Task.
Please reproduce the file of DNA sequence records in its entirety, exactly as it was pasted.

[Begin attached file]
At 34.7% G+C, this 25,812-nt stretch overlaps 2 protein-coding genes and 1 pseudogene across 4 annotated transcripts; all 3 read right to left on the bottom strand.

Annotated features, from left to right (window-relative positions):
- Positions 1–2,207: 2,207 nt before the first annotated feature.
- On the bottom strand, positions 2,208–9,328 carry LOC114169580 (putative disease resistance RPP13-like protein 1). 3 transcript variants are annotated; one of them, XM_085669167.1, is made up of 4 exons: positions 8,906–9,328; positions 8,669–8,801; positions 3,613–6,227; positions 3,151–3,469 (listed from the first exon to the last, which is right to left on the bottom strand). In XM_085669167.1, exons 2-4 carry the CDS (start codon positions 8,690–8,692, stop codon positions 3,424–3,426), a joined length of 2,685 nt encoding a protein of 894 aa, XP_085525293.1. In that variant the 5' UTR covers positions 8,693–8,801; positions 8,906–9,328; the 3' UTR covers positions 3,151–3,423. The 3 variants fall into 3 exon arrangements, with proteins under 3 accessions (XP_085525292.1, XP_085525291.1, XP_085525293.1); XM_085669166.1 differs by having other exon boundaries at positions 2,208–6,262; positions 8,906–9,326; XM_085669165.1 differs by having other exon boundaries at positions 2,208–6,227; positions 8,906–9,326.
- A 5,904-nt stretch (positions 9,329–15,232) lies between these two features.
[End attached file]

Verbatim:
At 34.7% G+C, this 25,812-nt stretch overlaps 2 protein-coding genes and 1 pseudogene across 4 annotated transcripts; all 3 read right to left on the bottom strand.

Annotated features, from left to right (window-relative positions):
- Positions 1–2,207: 2,207 nt before the first annotated feature.
- On the bottom strand, positions 2,208–9,328 carry LOC114169580 (putative disease resistance RPP13-like protein 1). 3 transcript variants are annotated; one of them, XM_085669167.1, is made up of 4 exons: positions 8,906–9,328; positions 8,669–8,801; positions 3,613–6,227; positions 3,151–3,469 (listed from the first exon to the last, which is right to left on the bottom strand). In XM_085669167.1, exons 2-4 carry the CDS (start codon positions 8,690–8,692, stop codon positions 3,424–3,426), a joined length of 2,685 nt encoding a protein of 894 aa, XP_085525293.1. In that variant the 5' UTR covers positions 8,693–8,801; positions 8,906–9,328; the 3' UTR covers positions 3,151–3,423. The 3 variants fall into 3 exon arrangements, with proteins under 3 accessions (XP_085525292.1, XP_085525291.1, XP_085525293.1); XM_085669166.1 differs by having other exon boundaries at positions 2,208–6,262; positions 8,906–9,326; XM_085669165.1 differs by having other exon boundaries at positions 2,208–6,227; positions 8,906–9,326.
- A 5,904-nt stretch (positions 9,329–15,232) lies between these two features.